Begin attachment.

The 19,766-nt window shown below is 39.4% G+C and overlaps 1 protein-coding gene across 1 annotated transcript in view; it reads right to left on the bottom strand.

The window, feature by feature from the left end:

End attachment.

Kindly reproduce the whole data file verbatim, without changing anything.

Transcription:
The 19,766-nt window shown below is 39.4% G+C and overlaps 1 protein-coding gene across 1 annotated transcript in view; it reads right to left on the bottom strand.

The window, feature by feature from the left end: